I returned Tuesday from eight days in San Diego, scene of the 147th Annual Meeting of the National Education Association.
NEA, with 3.2 million members, is the nation’s largest union. It holds its Annual Meeting over the Independence Day holiday every year in a variety of cities, returning to Washington in Presidential election years. The Annual Meeting typically brings together 15K-17K people; as a staff member, I am part of that number, but I am not a voting delegate.
The most remarkable feature of the Annual Meeting is the Representative Assembly. Every local within NEA is eligible to send a delegate to the RA, either on its own or (in smaller locals) by clustering with other locals, and members also elect some at-large delegates. The result is that the Representative Assembly typically runs between 9K and 10K voting delegates, making it the world’s largest deliberative assembly: think of the Republican and Democratic National Conventions combined, and then add 50% more delegates.
Unlike those venerable conventions, however, where state delegate chairs control who speaks, every NEA delegate is free to speak on any issue. (Fortunately, most do not. If every delegate spoke for two minutes even once, we’d be there for 300 hours!) So in addition to being the largest deliberative assembly in the world, it is also among the world’s most open.
(Although NEA is frequently painted as a liberal force, its members are far more evenly arranged along the political spectrum than its critics consider, and the delegates reflect that. Virtually every ideological movement is represented at the RA: at least two educators-for-life groups had space in the 2009 exhibit hall, and the wacky creationists had a booth there. Every year the Peace and Justice Caucus collects liberal social issues as if they were rare shells and then shows off their collection by advocating those issues as New Business Items and Legislative Amendments. Like the educators they represent, most delegates are more pragmatic than the extremes; most proposals from the ends of the spectrum lose.)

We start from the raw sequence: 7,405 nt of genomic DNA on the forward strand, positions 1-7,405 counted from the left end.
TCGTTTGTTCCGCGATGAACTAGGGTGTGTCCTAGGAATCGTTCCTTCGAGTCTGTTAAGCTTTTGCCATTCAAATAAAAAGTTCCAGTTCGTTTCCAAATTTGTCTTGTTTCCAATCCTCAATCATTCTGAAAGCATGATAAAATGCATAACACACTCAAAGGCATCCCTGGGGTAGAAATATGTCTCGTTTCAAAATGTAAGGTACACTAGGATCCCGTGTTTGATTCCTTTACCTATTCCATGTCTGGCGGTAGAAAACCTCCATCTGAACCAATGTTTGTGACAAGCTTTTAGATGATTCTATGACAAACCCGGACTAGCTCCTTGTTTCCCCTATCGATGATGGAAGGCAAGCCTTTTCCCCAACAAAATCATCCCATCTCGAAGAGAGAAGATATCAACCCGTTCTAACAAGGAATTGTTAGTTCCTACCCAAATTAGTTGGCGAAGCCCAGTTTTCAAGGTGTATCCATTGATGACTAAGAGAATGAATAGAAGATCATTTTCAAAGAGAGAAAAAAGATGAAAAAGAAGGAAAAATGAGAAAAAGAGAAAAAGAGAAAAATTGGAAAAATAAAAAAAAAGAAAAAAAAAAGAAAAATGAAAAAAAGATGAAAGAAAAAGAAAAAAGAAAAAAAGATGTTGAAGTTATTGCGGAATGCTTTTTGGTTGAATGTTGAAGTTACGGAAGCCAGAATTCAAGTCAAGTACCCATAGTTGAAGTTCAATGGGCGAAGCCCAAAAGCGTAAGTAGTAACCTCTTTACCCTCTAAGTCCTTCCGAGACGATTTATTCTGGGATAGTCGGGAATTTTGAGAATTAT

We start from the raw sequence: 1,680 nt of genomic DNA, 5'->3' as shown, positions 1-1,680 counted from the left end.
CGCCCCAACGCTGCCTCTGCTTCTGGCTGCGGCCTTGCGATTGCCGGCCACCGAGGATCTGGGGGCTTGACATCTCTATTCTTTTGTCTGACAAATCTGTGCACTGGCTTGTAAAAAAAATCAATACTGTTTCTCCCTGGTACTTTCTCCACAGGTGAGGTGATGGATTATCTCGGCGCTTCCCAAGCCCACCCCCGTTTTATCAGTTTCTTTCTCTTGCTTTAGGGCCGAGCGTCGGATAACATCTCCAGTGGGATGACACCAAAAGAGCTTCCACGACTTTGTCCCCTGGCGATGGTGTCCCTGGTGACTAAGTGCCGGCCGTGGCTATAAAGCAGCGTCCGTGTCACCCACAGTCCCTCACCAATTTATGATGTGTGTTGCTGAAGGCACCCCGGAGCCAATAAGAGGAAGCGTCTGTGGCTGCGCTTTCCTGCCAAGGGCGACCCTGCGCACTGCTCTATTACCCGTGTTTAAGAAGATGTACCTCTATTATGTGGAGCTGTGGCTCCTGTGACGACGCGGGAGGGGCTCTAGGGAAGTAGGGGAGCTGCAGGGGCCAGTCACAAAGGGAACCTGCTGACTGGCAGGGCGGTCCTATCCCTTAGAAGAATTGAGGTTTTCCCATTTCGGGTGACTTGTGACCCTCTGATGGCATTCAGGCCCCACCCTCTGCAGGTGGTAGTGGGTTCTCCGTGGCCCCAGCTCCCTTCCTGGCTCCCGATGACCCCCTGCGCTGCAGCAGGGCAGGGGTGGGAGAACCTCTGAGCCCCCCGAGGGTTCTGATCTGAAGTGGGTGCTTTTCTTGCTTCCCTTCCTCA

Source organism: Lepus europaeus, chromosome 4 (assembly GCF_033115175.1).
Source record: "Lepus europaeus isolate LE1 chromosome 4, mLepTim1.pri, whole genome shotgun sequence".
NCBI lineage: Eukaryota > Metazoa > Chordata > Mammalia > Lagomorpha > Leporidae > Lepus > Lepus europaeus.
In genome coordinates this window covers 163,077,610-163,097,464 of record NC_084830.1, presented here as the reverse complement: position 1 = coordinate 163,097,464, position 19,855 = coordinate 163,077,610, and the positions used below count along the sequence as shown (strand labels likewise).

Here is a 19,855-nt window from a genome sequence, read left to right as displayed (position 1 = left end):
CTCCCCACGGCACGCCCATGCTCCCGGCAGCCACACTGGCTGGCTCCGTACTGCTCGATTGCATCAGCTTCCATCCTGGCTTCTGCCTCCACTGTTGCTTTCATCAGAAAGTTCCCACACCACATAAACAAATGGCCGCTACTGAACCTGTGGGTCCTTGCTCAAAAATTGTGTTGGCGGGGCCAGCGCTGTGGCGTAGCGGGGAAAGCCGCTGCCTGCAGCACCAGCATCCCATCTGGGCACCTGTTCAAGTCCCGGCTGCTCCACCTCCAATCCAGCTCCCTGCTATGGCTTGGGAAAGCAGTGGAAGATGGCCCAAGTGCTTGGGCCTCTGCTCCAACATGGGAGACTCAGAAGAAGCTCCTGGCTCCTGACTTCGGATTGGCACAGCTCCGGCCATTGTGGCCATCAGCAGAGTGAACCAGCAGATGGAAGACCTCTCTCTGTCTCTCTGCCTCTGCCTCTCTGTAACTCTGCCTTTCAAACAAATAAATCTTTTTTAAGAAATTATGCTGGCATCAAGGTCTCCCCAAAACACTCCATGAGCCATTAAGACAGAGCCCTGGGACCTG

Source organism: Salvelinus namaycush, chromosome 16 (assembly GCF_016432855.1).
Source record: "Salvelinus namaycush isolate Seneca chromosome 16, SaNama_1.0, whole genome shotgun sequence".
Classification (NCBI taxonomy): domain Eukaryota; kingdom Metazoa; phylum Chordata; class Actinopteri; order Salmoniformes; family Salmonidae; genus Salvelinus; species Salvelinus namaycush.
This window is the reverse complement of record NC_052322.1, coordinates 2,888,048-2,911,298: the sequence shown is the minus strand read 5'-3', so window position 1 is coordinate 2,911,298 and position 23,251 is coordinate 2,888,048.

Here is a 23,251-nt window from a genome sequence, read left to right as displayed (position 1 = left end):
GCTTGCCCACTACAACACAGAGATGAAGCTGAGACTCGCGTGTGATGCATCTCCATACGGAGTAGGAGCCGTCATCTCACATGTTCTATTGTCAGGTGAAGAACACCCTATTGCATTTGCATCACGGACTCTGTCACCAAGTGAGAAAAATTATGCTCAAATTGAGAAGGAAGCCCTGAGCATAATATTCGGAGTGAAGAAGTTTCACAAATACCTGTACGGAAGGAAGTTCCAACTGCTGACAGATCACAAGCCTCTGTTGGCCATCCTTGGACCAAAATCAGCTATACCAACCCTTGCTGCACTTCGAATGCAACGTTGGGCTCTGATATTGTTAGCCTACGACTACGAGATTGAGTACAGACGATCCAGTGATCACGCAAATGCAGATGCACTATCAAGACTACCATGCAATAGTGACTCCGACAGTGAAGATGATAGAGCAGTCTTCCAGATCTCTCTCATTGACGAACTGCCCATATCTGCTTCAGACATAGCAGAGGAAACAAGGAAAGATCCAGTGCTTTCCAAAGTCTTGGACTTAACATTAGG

This year, NEA made an attempt to modernize its proceedings with some technological advancements. Many of the proceedings are posted on YouTube, and one of my favorites (which I had to miss because I had some NEOEA business to do during the RA) is the farewell speech of Bob Chanin, NEA’s longtime General Counsel. Chanin’s work with NEA began just as teacher unionism was heating up, and his 25-minute talk is an entertaining look at the past, present, and future of that movement. I recommend seeing it, and if I’ve done it right the YouTube version should appear here.
Some great quotes: on NEA’s decision to become a union, “NEA concluded that teaching is not akin to the clergy, that it is not unprofessional, unethical, or immoral for teachers to make a living wage, for teachers to have adequate fringe benefits, and most importantly, for teachers to have a voice in determining the conditions under which they spend every day of their working lives.”
On the opposition that NEA attracts from public-school critics: “The bad news (or, depending on your point of view, the good news) is that NEA and its affiliates will continue to be attacked by conservative and right-wing groups as long as we continue to be effective advocates for public education, for education employees and for human and civil rights.”
On the balance between education reform and union issues: “NEA and its affiliates are effective advocates because we have power, and we have power because there are more than 3.2 million people who are willing to pay us hundreds of millions of dollars in dues each year because they believe that we are the unions that can most effectively represent them: the unions that can protect their rights and advance their interests as education employees. This is not to say that the concern of NEA and its affiliates with closing achievement gaps, reducing dropout rates, improving teacher quality, and the like, are unimportant or inappropriate. To the contrary, these are the goals that guide the work we do. But they need not and must not be achieved at the expense of due process, employee rights, and collective bargaining. That simply is too high a price to pay.”